“Any” Attribute Type

An Extended Attribute that can accept values or connections with any legal attribute type.

Action Graph

An Action Graph is an OmniGraph that triggers actions in response to a particular event.


A property of a node or node type that consists of a name, a data type, and a set of metadata that defines further properties.

Attribute Data

The actual value an attribute has been given for a specific node and Graph Context.

Attribute Type

A description of the data type an attribute can hold. In many cases it is a simple piece of data such as float, int, or double, but it can also be more complicated data like a “Union” Attribute Type or a Bundle.

Authoring Graph

Refers to the definition of an OmniGraph structure, including nodes, attributes, and connections.


A Bundle is an attribute comprising of a set of named attributes, including other bundles.


The backwards-compatible interface surface defined by an extension. It consists of a set of interface classes, each of which comprise a set of static functions that are defined by an interface implementation.


A layer on top of the C++ ABI that provides a higher level interface on top of the low level ABI interface functions to make it easier to interact with the C++ code.

Compute Graph

“Compute graph” is a synonym for OmniGraph, an engine for programmatically manipulating scenes with a graph-based visual scripting interface.


An edge in the Graph that joins two Nodes, indicating a relationship between the two Nodes, usually that the downstream Node cannot evaluate until the upstream Node has completed evaluation. Generally speaking the connections are formed between two Attributes on the Nodes, not between the Nodes directly.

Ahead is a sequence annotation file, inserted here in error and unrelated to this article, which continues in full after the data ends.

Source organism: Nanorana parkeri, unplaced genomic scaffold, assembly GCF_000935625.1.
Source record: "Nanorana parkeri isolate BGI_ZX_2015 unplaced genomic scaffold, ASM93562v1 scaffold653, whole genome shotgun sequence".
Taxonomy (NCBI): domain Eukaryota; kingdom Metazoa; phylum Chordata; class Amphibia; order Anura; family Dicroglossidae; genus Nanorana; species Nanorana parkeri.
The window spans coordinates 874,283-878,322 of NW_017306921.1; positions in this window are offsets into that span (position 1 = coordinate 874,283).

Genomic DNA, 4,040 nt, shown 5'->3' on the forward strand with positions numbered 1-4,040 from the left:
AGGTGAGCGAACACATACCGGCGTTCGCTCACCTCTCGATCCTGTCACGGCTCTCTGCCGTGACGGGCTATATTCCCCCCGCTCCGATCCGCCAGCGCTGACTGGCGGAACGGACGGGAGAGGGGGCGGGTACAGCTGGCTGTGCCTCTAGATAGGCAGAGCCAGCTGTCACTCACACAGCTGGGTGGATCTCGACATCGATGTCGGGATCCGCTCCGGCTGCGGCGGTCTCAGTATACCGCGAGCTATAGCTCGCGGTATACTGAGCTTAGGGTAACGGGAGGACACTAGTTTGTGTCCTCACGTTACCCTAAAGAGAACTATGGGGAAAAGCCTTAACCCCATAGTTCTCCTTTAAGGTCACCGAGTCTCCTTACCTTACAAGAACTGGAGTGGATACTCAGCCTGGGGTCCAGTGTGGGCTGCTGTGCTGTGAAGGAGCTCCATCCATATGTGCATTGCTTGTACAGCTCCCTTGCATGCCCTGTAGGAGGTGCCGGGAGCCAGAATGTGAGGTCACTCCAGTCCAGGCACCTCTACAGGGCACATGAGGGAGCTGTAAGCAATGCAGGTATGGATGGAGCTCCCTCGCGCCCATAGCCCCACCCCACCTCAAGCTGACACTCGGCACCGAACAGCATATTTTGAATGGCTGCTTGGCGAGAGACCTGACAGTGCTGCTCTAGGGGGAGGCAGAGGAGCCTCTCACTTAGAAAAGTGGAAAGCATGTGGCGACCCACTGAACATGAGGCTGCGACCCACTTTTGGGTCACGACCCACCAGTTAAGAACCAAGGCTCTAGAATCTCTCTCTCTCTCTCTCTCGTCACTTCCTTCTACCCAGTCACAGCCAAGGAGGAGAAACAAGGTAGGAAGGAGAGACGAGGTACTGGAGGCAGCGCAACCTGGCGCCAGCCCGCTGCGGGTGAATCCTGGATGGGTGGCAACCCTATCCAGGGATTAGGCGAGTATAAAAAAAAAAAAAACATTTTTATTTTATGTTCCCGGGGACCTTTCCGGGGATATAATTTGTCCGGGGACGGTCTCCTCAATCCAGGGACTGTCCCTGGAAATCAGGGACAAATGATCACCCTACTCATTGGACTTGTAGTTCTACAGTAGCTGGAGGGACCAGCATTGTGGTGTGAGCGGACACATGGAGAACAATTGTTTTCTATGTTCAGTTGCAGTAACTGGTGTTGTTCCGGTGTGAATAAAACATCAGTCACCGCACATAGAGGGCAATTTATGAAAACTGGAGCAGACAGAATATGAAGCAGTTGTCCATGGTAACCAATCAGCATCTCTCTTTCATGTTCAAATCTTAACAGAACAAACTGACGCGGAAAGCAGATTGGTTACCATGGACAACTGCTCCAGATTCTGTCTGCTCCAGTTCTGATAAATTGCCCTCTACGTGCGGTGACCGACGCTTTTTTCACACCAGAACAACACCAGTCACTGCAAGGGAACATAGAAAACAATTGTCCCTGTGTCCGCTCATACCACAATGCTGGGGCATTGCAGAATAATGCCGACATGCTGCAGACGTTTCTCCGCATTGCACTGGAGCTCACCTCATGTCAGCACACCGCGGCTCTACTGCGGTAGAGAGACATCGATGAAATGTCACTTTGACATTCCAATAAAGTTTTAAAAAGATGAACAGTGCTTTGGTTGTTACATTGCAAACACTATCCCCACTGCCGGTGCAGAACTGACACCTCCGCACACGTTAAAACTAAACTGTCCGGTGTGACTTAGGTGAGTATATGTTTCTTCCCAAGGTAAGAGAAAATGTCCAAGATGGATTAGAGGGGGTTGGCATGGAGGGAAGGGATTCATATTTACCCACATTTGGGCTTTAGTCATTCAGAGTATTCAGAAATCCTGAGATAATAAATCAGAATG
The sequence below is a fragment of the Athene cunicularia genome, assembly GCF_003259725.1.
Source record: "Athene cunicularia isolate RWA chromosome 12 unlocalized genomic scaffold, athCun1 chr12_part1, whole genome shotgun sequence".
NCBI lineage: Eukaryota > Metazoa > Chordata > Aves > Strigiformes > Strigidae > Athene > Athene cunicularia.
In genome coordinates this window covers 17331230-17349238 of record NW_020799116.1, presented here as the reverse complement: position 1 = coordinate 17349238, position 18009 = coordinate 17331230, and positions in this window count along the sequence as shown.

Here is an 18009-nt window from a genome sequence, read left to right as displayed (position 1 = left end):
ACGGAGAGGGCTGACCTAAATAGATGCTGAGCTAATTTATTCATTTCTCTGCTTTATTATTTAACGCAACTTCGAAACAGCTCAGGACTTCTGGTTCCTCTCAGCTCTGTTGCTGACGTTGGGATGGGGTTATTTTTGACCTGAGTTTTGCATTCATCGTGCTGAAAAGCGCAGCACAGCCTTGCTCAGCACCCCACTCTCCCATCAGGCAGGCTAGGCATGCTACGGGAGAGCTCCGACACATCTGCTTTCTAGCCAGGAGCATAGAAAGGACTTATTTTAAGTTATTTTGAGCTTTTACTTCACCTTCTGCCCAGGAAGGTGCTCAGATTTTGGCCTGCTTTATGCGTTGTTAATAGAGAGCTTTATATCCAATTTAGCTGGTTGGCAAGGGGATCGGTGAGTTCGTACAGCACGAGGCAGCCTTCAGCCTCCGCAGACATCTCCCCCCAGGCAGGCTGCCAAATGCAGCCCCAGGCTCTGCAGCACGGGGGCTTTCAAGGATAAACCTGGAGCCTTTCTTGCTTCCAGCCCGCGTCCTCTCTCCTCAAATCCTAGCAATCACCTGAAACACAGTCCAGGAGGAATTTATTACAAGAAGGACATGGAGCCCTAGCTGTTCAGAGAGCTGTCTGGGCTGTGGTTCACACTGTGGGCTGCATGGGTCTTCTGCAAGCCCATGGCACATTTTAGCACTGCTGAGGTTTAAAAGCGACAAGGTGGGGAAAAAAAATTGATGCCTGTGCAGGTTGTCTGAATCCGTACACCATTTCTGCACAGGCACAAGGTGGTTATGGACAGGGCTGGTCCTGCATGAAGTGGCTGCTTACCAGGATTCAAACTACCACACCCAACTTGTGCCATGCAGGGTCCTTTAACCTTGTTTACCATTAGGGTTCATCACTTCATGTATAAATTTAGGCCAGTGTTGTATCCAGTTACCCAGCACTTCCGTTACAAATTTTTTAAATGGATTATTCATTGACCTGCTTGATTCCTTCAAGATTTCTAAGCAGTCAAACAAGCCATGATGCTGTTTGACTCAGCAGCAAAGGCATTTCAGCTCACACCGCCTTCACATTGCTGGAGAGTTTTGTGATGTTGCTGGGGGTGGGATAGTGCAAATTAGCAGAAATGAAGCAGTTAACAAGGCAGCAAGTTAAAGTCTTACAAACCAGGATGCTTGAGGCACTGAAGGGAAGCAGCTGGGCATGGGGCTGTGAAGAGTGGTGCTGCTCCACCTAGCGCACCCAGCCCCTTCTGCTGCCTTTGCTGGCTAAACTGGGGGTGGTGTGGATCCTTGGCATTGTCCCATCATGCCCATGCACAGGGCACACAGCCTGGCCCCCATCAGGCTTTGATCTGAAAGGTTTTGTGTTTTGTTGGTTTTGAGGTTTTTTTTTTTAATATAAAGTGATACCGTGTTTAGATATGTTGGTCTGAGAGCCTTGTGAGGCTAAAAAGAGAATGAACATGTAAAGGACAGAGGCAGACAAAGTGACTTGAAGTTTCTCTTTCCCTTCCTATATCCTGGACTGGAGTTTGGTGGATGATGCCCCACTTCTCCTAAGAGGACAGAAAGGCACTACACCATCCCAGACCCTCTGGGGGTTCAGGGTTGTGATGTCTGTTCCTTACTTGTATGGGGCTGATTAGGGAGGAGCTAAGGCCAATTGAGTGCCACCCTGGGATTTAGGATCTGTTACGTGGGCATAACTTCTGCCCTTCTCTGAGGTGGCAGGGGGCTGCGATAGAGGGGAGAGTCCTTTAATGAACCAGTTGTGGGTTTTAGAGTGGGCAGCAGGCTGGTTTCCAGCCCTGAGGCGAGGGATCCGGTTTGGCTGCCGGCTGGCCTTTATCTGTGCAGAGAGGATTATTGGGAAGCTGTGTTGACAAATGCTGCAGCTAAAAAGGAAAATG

Dynamic Attribute

A Dynamic Attribute is an Attribute that is added to a node at runtime, as opposed to the ones that are predefined as part of the node’s ogn definition.

Execution Graph

The intermediate representation of an OmniGraph that has been optimized for fast evaluation, and which follows the business logic needs of a specifically defined Authoring Graph.

Extended Attribute

A type of attribute that is allowed to accept or produce more than one type of data.


The underlying data model that houses the data used by the Execution Graph during evaluation. It also provides the synchronizing of data between the CPU, GPU, USD, and external processes.

Generic Graph

The term Generic Graph is also referred to as a Push Graph, which evaluates every node at every system update, or “tick”.


The abstract concept that comprises nodes and connections which could be referring to either the Authoring Graph, the Execution Graph, or the combination of both.

Graph Context

Each time a Graph is evaluated it is done so using specific evaluation context, represented concretely by the graph context. Different contexts maintain their own separate data models with unique values for every node and attribute evaluated in their context.


An instance is a virtual copy of a Graph that can be replicated multiple times without actual replication of the Nodes within the Graph. Used for optimization of computation for duplicate subsections of a Graph by avoiding having multiple copies of the {term]Authoring Graph and Execution Graph.